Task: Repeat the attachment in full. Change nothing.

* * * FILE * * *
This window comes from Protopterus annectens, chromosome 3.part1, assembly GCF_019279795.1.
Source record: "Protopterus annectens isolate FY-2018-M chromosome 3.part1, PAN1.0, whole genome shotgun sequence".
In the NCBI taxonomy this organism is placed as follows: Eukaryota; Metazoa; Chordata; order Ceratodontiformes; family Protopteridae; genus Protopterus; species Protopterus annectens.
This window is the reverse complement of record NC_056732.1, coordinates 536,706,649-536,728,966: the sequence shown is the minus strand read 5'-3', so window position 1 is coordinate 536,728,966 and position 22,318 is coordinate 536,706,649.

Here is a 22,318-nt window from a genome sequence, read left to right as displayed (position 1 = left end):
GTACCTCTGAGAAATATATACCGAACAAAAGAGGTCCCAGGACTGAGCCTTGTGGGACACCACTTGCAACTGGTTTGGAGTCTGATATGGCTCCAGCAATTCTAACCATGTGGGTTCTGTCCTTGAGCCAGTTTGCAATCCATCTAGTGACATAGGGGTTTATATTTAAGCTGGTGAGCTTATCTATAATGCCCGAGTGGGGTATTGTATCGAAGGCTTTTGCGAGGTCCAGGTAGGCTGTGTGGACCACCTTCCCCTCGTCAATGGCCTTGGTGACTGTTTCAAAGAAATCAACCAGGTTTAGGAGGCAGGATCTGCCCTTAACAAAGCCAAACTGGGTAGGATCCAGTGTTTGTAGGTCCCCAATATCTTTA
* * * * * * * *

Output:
This window comes from Protopterus annectens, chromosome 3.part1, assembly GCF_019279795.1.
Source record: "Protopterus annectens isolate FY-2018-M chromosome 3.part1, PAN1.0, whole genome shotgun sequence".
In the NCBI taxonomy this organism is placed as follows: Eukaryota; Metazoa; Chordata; order Ceratodontiformes; family Protopteridae; genus Protopterus; species Protopterus annectens.
This window is the reverse complement of record NC_056732.1, coordinates 536,706,649-536,728,966: the sequence shown is the minus strand read 5'-3', so window position 1 is coordinate 536,728,966 and position 22,318 is coordinate 536,706,649.

Here is a 22,318-nt window from a genome sequence, read left to right as displayed (position 1 = left end):
GTACCTCTGAGAAATATATACCGAACAAAAGAGGTCCCAGGACTGAGCCTTGTGGGACACCACTTGCAACTGGTTTGGAGTCTGATATGGCTCCAGCAATTCTAACCATGTGGGTTCTGTCCTTGAGCCAGTTTGCAATCCATCTAGTGACATAGGGGTTTATATTTAAGCTGGTGAGCTTATCTATAATGCCCGAGTGGGGTATTGTATCGAAGGCTTTTGCGAGGTCCAGGTAGGCTGTGTGGACCACCTTCCCCTCGTCAATGGCCTTGGTGACTGTTTCAAAGAAATCAACCAGGTTTAGGAGGCAGGATCTGCCCTTAACAAAGCCAAACTGGGTAGGATCCAGTGTTTGTAGGTCCCCAATATCTTTA